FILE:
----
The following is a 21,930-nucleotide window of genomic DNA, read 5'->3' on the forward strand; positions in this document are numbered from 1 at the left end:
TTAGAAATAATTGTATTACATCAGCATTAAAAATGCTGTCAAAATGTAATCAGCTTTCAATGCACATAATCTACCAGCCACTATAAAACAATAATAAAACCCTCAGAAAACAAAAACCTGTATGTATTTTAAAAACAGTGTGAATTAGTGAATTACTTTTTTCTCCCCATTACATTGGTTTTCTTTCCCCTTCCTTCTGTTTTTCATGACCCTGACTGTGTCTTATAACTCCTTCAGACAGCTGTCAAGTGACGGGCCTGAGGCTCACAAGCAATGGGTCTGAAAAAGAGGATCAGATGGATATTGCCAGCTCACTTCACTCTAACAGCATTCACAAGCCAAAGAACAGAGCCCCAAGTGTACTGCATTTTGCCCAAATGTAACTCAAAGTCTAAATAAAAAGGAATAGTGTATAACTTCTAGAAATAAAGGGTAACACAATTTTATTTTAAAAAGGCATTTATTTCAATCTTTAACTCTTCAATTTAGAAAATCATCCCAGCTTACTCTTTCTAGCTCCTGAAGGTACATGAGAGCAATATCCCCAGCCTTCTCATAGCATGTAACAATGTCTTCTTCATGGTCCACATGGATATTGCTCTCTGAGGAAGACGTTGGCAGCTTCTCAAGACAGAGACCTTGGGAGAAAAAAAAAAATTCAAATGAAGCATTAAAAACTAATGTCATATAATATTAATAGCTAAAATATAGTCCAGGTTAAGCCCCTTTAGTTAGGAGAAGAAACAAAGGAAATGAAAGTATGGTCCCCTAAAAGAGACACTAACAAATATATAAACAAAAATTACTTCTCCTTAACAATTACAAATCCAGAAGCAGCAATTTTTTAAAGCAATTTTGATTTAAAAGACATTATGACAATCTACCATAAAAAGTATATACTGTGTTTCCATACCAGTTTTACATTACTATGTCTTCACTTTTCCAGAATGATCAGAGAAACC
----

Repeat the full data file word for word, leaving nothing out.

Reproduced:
The following is a 21,930-nucleotide window of genomic DNA, read 5'->3' on the forward strand; positions in this document are numbered from 1 at the left end:
TTAGAAATAATTGTATTACATCAGCATTAAAAATGCTGTCAAAATGTAATCAGCTTTCAATGCACATAATCTACCAGCCACTATAAAACAATAATAAAACCCTCAGAAAACAAAAACCTGTATGTATTTTAAAAACAGTGTGAATTAGTGAATTACTTTTTTCTCCCCATTACATTGGTTTTCTTTCCCCTTCCTTCTGTTTTTCATGACCCTGACTGTGTCTTATAACTCCTTCAGACAGCTGTCAAGTGACGGGCCTGAGGCTCACAAGCAATGGGTCTGAAAAAGAGGATCAGATGGATATTGCCAGCTCACTTCACTCTAACAGCATTCACAAGCCAAAGAACAGAGCCCCAAGTGTACTGCATTTTGCCCAAATGTAACTCAAAGTCTAAATAAAAAGGAATAGTGTATAACTTCTAGAAATAAAGGGTAACACAATTTTATTTTAAAAAGGCATTTATTTCAATCTTTAACTCTTCAATTTAGAAAATCATCCCAGCTTACTCTTTCTAGCTCCTGAAGGTACATGAGAGCAATATCCCCAGCCTTCTCATAGCATGTAACAATGTCTTCTTCATGGTCCACATGGATATTGCTCTCTGAGGAAGACGTTGGCAGCTTCTCAAGACAGAGACCTTGGGAGAAAAAAAAAAATTCAAATGAAGCATTAAAAACTAATGTCATATAATATTAATAGCTAAAATATAGTCCAGGTTAAGCCCCTTTAGTTAGGAGAAGAAACAAAGGAAATGAAAGTATGGTCCCCTAAAAGAGACACTAACAAATATATAAACAAAAATTACTTCTCCTTAACAATTACAAATCCAGAAGCAGCAATTTTTTAAAGCAATTTTGATTTAAAAGACATTATGACAATCTACCATAAAAAGTATATACTGTGTTTCCATACCAGTTTTACATTACTATGTCTTCACTTTTCCAGAATGATCAGAGAAACC